Talent is overestimated

[ programming  learning  talent  ]


You have probably encountered some of the following sentences in your life:

  • “Amy has a gift for languages. She is speaking without any effort.”

  • “Tom is incredibly talented at painting. His brushstrokes are truly mesmerizing.”

  • “He’s a natural-born leader. His ability to inspire people and motivate others is exceptional.”

  • “Jane has a natural talent for singing. Her voice is captivating and effortless.”

These sentences emphasize the idea that talent is an inherent quality, suggesting that the person possesses a natural inclination or aptitude in a specific domain.

The belief that talent is an innate, fixed trait tends to be relatively common and widespread among people. This understanding suggests that individuals are born with specific abilities and that talent is a natural predisposition that cannot be significantly changed or improved upon.

I personally have a problem with that talent perception. Maybe it is not totally false but it is definitely harmful to how people perceive their learning opportunities.

Artificial category

The root of the problem is that a talent word is not clear. Its meaning is vague and can be interpreted very differently by people. The concept of talent can be a source of controversy, precisely because it is an artificial or socially constructed category, rather than a natural or objective one. The notion of talent is based on subjective judgments about what constitutes exceptional ability or potential, and these judgments may vary across cultures, societies, and historical periods. I can find at least five different interpretations for a talent word:

  1. Innate Ability: in that interpretation talent is viewed as an innate, inherent ability that certain people are born with. They believe that talent is a natural predisposition (for some people even predestination) or aptitude in a specific area, such as music, sports, or art. This perspective often implies that talent is fixed and unchangeable.

  2. Unique Combination of Abilities: some argue that talent is a combination of various abilities, such as intelligence, creativity, perseverance, and emotional intelligence. They believe that it is the unique blend of these attributes that leads to exceptional opportunities in a particular field.

  3. Passion and Motivation: Another perspective is that talent is closely tied to passion and motivation. People who are deeply interested and motivated in a specific area are often seen as having a natural talent for it. This perspective suggests that talent is nurtured through genuine enthusiasm and dedication.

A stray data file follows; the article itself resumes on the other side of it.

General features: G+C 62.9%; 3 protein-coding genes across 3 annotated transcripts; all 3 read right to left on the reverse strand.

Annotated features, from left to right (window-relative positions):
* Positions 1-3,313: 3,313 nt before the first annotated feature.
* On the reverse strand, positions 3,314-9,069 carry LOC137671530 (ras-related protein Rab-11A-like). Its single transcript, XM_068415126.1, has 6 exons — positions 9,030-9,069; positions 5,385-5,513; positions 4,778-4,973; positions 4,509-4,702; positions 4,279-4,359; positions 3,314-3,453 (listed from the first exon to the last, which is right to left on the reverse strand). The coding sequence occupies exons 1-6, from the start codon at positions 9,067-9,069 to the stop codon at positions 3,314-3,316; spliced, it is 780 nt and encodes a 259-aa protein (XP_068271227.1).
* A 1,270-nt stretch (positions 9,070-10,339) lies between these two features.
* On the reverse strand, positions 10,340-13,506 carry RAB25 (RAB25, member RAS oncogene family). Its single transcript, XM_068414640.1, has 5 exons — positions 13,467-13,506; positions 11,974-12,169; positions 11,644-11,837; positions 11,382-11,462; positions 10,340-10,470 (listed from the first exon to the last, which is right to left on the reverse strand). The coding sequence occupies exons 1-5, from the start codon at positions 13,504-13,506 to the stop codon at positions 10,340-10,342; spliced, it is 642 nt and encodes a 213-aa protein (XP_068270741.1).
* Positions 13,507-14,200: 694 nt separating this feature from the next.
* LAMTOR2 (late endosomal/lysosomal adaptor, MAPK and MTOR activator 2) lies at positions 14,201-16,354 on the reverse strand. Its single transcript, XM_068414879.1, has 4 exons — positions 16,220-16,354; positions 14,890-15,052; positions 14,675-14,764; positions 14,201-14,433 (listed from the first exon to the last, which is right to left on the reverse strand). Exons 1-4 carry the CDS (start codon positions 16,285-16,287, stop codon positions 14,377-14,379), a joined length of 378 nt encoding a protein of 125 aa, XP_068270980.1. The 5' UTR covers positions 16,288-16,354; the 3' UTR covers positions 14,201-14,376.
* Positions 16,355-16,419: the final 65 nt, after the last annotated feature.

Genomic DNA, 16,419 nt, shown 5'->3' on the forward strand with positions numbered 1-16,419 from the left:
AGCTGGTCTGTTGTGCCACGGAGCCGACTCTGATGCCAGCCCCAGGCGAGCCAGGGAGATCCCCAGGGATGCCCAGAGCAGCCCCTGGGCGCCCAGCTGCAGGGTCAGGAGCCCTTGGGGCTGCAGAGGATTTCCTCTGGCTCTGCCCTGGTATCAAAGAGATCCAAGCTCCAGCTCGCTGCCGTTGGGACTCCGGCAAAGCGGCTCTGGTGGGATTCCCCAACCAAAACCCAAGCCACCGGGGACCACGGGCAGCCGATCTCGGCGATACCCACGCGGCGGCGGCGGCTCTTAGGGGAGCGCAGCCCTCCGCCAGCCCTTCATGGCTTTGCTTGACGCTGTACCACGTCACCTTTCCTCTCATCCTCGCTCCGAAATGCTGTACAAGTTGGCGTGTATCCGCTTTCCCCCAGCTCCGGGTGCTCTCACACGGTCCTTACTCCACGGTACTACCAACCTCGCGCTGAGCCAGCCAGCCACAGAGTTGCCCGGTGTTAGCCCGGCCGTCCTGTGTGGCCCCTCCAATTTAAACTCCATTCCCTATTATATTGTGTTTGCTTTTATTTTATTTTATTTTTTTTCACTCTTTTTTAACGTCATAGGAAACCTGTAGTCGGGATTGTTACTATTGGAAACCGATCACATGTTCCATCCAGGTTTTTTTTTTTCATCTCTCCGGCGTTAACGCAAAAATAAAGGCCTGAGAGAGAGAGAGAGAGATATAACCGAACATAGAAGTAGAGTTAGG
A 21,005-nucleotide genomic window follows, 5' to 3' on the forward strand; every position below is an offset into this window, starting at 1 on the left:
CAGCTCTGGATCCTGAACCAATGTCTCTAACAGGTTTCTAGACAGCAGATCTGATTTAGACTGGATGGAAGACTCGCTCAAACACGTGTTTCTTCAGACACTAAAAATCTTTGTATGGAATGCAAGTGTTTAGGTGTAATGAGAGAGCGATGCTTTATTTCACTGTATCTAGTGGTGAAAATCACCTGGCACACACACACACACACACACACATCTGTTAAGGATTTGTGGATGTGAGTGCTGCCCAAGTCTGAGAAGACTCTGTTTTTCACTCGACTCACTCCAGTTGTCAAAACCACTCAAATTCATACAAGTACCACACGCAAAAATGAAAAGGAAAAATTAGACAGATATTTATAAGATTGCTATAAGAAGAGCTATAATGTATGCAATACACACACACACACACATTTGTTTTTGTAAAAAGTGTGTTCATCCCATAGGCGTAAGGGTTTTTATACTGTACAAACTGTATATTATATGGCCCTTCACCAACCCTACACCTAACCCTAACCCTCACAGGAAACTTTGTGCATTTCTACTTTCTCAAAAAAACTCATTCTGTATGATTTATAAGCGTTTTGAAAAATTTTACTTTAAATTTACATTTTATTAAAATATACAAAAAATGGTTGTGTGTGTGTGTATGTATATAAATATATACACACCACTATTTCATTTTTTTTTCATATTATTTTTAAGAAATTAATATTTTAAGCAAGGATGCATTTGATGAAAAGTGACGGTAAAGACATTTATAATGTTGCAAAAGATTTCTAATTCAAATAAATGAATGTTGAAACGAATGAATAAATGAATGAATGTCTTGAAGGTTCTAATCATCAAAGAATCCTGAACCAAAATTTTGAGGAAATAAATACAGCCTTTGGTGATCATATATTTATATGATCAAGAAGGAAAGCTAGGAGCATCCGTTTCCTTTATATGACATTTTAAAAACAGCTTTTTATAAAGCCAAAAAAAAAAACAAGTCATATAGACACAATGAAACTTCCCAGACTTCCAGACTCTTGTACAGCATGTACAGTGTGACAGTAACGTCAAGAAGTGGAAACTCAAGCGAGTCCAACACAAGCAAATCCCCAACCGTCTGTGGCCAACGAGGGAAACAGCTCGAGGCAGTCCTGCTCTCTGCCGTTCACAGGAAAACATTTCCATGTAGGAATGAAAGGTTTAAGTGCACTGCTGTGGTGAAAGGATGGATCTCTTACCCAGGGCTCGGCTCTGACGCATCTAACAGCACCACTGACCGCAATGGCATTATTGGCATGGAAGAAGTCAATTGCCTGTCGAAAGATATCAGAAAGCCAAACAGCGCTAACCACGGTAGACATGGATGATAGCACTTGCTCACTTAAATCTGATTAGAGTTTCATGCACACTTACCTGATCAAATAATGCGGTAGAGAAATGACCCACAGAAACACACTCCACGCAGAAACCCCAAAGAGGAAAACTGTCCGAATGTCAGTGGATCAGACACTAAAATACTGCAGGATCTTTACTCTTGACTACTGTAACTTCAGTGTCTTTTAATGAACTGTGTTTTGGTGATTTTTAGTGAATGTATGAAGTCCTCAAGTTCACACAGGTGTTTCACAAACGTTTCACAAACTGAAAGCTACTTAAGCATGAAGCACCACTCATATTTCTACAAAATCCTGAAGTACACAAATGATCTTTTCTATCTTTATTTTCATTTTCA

4. Cultural and Social Factors: Talent can also be viewed as a product of cultural and social factors. Some argue that talent is heavily influenced by opportunities, access to resources, quality education, and cultural support systems. They emphasize the role of the environment in nurturing talent.

  5. Skills and Expertise: talent is perceived as a result of developing exceptional skills and expertise through dedicated practice and effort. They believe that while individuals may have different starting points, talent emerges as a product of deliberate practice, experience, and learning.

Unfortunately, the idea of innate talent (#1) is quite common, including media portrayals of prodigies, societal narratives around exceptional talent, and the notion of “natural-born” geniuses in certain fields. This understanding can be deeply ingrained and influence how people perceive their own abilities and the abilities of others.

The purpose of any concept or category is to serve a practical function, whether it’s to explain phenomena, guide decision-making, or promote understanding. If a concept like talent is found to have negative implications, such as limiting individuals’ beliefs in their own potential or perpetuating inequalities, it may be necessary to reframe or replace it with alternative approaches that are more empowering and inclusive.

Personally, I think that talent is a combination of all the above interpretations except the first one. So talented people should have:

  • natural abilities (intelligence, personality, temperament) that would predispose them to develop skills in a given domain (#2 and #3)

  • social environment that gives an opportunity to learn and improve (#4)

These factors usually can direct a person to achieve expertise (#5) by working hard for a long time. However, the question is whether people without some of the above factors can still be successful in a given field. Probably yes, but they need much more effort and time in comparison to people who already have some personality traits and good circumstances in place. They need deliberate practice.

Deliberate practice

Deliberate practice is a method of focused, purposeful, and systematic training that can help individuals develop their skills and expertise in a particular area. Anders Ericsson is the person that introduced that concept and carried out a lot of research in that field.

His research has shown that deliberate practice is a key factor in achieving high levels of skill and expertise in various domains, including music, sports, chess, and other areas. In fact, deliberate practice has been found to be a more important predictor of success than natural abilities alone.